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The length of elastic string, obeying Hooke's law is ${l_1}$ meters when the tension \[4\,N\] and ${l_2}$ metres when the tension is $5\,N$. The length in meters when the tension is $9\,N$ is :
A. $5{l_1} - 4{l_2}$
B. $9{l_1} - 8{l_2}$
C. $5{l_2} - 4{l_1}$
D. $9{l_2} - 8{l_1}$

Last updated date: 21st Jul 2024
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Hint:Stress and strain have a direct proportional relationship up to an elastic limit. The association between stress and strain is explained by Hooke's rule. Hooke's law states that the pressure in a solid is proportional to the applied stress, which must be within the solid's elastic limit.

Complete step by step answer:
The elastic modulus is the proportionality constant in this relationship. The general relationship between stress and strain is linear in the linear limit of low stress values.Hence, by Hooke's law we can state the formula as:
Elastic modulus $ = \dfrac{{stress}}{{strain}}$

Stress is characterised as the force applied to an object that causes it to change shape, while strain is defined as the change in shape of an object caused by stress.
Hence, stress can be calculated as:
$stress = \dfrac{F}{A}$ where $F$ is force and $A$ is area.
On the other hand strain can be calculated using the following formula:
$strain = \dfrac{{{l_1} - l}}{l}$

Substituting the above values to the main equation we get,
Elastic modulus $(\gamma ) = \dfrac{F}{A} \times \dfrac{l}{{{l_1} - l}}$
When $4N$ tension is applied,
$\gamma = \dfrac{4}{A} \times \dfrac{l}{{{l_1} - l}} - (i)$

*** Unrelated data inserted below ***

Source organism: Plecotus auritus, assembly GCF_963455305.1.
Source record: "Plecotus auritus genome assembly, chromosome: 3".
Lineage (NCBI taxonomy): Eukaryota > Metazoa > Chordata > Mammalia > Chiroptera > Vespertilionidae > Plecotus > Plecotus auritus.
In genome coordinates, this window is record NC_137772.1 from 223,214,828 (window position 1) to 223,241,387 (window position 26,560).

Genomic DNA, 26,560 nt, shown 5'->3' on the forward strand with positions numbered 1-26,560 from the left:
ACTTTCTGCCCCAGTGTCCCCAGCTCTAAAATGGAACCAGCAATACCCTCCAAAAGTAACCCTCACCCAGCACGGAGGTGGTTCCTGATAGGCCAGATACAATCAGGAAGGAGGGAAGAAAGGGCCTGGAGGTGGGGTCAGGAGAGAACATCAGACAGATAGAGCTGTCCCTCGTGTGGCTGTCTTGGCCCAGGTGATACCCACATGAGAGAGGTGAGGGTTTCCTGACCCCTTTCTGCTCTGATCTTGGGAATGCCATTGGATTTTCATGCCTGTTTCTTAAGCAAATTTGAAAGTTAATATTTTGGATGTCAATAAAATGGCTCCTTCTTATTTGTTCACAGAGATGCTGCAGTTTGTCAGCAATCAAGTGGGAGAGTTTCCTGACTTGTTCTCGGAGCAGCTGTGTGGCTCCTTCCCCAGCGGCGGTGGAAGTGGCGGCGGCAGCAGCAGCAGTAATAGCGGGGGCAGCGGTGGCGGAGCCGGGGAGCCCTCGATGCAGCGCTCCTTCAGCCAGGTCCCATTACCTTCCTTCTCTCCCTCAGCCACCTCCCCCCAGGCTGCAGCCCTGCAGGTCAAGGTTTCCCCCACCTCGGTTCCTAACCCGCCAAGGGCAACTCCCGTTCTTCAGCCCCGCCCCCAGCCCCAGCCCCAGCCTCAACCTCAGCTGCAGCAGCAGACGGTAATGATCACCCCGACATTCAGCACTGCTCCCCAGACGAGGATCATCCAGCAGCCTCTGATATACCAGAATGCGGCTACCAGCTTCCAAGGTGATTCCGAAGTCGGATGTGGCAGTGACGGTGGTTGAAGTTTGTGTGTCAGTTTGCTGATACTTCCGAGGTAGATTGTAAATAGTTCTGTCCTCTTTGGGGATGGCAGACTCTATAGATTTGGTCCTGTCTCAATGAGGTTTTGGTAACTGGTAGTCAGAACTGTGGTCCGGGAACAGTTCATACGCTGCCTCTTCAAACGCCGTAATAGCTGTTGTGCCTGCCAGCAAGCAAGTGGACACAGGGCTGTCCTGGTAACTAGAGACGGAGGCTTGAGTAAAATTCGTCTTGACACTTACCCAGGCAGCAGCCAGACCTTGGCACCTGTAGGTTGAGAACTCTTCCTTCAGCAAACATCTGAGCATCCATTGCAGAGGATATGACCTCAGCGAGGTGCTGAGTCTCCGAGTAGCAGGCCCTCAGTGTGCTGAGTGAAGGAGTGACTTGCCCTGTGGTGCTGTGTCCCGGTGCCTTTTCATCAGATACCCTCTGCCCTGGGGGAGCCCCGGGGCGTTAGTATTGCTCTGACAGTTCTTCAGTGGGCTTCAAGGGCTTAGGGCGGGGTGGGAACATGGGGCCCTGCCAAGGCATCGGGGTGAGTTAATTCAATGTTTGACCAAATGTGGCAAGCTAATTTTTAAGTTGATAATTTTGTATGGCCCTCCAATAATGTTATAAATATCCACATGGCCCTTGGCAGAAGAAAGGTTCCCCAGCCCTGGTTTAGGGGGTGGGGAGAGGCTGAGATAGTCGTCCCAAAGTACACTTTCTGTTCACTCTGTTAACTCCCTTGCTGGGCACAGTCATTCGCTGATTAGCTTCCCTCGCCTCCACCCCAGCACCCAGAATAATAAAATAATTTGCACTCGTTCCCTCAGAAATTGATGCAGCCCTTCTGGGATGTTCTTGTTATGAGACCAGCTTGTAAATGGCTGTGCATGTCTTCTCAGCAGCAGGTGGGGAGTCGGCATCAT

When $5\,N$ tension is applied,
$\gamma = \dfrac{5}{A} \times \dfrac{l}{{{l_2} - l}} - (ii)$

Dividing $(i)$ and $(ii)$ equation, we get,
$ \Rightarrow \dfrac{{{\gamma } = \dfrac{4}{{{A}}} \times \dfrac{{{l}}}{{{l_1} - l}}}}{{{\gamma } = \dfrac{5}{{{A}}} \times \dfrac{{{l}}}{{{l_2} - l}}}} \\$
$\Rightarrow \dfrac{{{l_1} - l}}{{{l_2} - l}} = \dfrac{4}{5} \\
\Rightarrow 5({l_1} - l) = 4({l_2} - l) \\
\Rightarrow 5{l_1} - 5l = 4{l_2} - 4l \\
\Rightarrow 5{l_1} - 4{l_2} = l \\ $
Now, for $9\,N$ tension , we can write,
$\gamma = \dfrac{9}{A} \times \dfrac{l}{{l' - l}} - (iii)$
We will now compare $(i)$ and $(iii)$
$\Rightarrow \dfrac{{{\gamma } = \dfrac{4}{{{A}}} \times \dfrac{{{l}}}{{{l_1} - l}}}}{{{\gamma } = \dfrac{9}{{{A}}} \times \dfrac{{{l}}}{{l' - l}}}} \\$
$\Rightarrow \dfrac{{{l_1} - l}}{{l' - l}} = \dfrac{4}{9} \\
\Rightarrow 9({l_1} - l) = 4(l' - l) \\
\Rightarrow 9{l_1} - 9l = 4l' - 4l \\
\Rightarrow 9{l_1} - 5l = 4l' \\ $
Now , substituting $l$ value we get,
$9{l_1} - 5(5{l_1} - 4{l_2}) = 4l' \\
\Rightarrow 9{l_1} - 25{l_1} + 20{l_2} = 4l' \\
\Rightarrow - 16{l_1} + 20{l_2} = 4l' \\
\therefore l' = 5{l_2} - 4{l_1} \\ $
Hence, the correct option is C.

Note:A strain is a dimensionless quantity with no variable, while stress is a measurable quantity with a unit. The terms "stress" and "strain" come from the Latin words "strictus" and "stringere," respectively, which mean "to draw close" and "to tie firmly." Stress may exist without strain, but strain does not exist in the absence of stress.